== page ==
In non-EU jurisdictions there are various and broader notions of “employee” compared to the Italian one, and a major shareholder of a company, in some cases, can formally be an employee of the same company too. The conflict among more or less rigid concepts of employment finds clear solution in article 2, paragraph 2 of the Directive 96/71/EC: the concept of employee is understood as per the legal framework of the State where the worker is seconded. Therefore, secondment to Italy (and probably to any EU Country) is not an option for to major shareholders (occasionally directors) of foreign Companies.

In addition, it is noteworthy that the procedure for the obtaining of an Intra-Company Visa does not change according to the hosting entity. In particular, whether the hosting Company is a representative office, the procedure to follow is the one laid out in article 27-quinquies of the Italian Immigration Code, comprising the following steps:

  1. application for the “Nulla Osta”, a Certificate of No Impediment issued by the competent Immigration Desk;
  2. application for the Visa at the Italian Embassy/Consulate in the applicant’s place of residence;
  3. entry in Italy and application for the residence permit at the competent Immigration Desk within 8 days;
  4. registration of the applicant’s fingerprints at the competent Police headquarters and submission or relevant documentation;
  5. issuance of a 2-year residence permit.

The Transnational Secondment to a representative office in the labour law field

Once the Representative Office has been established and the Italian Residence Permit issued, it is essential that the seconding Company is in compliance with labour law obligations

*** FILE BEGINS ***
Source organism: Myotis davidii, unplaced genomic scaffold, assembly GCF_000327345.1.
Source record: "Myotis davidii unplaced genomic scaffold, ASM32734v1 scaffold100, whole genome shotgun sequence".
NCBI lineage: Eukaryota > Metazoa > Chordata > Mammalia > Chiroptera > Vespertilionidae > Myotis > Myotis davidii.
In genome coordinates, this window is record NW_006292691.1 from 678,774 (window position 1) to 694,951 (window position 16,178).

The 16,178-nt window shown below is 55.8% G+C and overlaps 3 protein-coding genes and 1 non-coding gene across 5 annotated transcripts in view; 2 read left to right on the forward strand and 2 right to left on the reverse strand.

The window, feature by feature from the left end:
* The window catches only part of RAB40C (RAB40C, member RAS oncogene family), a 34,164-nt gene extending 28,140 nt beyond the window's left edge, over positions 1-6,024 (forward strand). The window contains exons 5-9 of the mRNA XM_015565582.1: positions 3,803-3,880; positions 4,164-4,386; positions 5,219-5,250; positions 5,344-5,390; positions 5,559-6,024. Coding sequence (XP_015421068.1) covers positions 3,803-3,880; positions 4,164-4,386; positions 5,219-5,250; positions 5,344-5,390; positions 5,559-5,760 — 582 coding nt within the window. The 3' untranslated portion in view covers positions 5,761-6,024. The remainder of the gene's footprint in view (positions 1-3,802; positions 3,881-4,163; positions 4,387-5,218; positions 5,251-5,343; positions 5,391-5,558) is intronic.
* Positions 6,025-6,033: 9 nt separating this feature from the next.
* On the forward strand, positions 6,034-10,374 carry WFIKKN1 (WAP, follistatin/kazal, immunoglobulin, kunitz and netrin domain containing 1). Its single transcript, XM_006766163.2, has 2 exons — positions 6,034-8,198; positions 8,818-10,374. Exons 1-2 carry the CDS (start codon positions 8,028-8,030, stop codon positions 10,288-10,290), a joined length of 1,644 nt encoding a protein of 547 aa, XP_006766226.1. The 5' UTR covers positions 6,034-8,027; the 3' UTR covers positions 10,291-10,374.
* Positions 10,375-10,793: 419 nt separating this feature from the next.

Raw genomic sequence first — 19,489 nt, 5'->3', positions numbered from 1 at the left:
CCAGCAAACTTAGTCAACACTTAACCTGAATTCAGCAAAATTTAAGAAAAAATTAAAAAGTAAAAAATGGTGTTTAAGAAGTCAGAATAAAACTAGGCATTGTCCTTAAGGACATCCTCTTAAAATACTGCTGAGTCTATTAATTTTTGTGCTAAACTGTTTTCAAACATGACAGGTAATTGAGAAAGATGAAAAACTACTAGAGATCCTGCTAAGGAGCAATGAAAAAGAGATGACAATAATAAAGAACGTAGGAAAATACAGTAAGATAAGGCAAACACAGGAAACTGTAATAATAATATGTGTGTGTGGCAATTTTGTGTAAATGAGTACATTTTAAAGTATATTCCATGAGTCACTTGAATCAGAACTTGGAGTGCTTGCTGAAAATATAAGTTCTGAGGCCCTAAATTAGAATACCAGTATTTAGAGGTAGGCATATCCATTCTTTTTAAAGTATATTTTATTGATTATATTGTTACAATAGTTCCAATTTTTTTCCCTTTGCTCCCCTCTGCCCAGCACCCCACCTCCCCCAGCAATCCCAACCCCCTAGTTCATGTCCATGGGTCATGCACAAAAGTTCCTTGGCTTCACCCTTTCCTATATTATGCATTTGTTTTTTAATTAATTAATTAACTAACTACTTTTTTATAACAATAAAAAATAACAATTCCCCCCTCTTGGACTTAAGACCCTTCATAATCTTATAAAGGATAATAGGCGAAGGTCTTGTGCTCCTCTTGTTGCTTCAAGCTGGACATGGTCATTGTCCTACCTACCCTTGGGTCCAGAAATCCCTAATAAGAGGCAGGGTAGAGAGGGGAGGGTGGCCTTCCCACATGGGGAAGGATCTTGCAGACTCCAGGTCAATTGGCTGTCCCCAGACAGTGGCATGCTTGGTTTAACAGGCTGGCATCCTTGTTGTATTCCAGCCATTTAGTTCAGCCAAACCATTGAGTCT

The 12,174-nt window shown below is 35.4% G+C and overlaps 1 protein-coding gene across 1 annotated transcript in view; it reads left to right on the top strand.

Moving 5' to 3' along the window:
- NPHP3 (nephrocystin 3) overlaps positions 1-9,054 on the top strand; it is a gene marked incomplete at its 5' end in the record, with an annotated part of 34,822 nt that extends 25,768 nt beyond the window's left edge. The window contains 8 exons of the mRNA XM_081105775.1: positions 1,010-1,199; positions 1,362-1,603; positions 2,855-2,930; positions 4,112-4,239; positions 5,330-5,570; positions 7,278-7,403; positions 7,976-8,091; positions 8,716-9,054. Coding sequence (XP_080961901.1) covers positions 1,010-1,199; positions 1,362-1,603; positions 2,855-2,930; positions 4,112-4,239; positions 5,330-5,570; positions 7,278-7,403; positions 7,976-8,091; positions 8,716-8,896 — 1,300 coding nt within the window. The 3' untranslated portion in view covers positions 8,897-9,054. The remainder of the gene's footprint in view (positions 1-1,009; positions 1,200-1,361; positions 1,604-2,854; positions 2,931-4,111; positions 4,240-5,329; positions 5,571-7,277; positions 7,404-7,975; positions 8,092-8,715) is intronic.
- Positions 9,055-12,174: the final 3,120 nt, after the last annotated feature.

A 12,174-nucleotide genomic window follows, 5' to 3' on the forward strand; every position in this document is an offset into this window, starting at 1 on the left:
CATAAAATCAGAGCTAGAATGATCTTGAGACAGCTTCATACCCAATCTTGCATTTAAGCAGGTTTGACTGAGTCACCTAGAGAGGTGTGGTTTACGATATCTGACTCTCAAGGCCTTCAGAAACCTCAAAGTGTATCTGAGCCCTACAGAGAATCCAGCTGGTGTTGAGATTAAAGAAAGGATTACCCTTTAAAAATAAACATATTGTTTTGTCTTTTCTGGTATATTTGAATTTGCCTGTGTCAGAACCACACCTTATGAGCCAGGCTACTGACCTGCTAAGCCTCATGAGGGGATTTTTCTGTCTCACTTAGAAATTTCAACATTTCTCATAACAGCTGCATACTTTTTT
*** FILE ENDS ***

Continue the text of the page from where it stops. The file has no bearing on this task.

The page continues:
With reference to the Italian law, transnational secondment is regulated by the Legislative Decree 136/2016, implementing the European Directive n. 2014/67/UE, which in turn implements Directive 96/71/EC, the core European legislation in the transnational secondment field and its guarantees[1]. This legal framework is aimed at protecting employees seconded to the Italian territory posted by companies located in other European or non-EU states by guaranteeing a full-bodied set of protections concerning working, health, and safety conditions.

During the secondment period and up to two years after its termination, the foreign seconding Company has to fulfil various obligations, together with the obvious burden of continuing to pay the worker[2] . For what concerns salary, since the employment relationship is kept with the Company of origin (so-called seconding) during the whole period of secondment, the burden of remuneration will lay on the latter

Conclusions: is it possible to apply for a Representative Office Visa?

In light of the above, it is clear how the Intra-Company Visa procedure through the establishment of a Representative Office cannot be considered as a “facilitated” way to move to and work in Italy, nor an accessible path for major shareholders directors of foreign companies.

On the other hand, whether a company with registered office in a non-EU country has the real intention to move its own employees to Italy to carry out promotional activities, or scientific or trade research, it should do it through the establishment of a representative office and the procedure for the obtaining of an Intra-Company Visa and Residence Permit for its employee/s.


For further in-depth analysis on this kind of Visa and Residence Permit, and on the consequent legal obligations upon the seconding Company, you can read the extended version of this article:

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Written by Pietro Derossi and Maria Cherubini

[1] Directive 96/71/EC, article 2, paragraph 1: “the seconded employee is a worker who, for a limited period, carries out his/her work on the territory of a member State different than the one where he/she regularly works”.
[2] Legislative Decree 136/2016, Article 10, paragraph 3.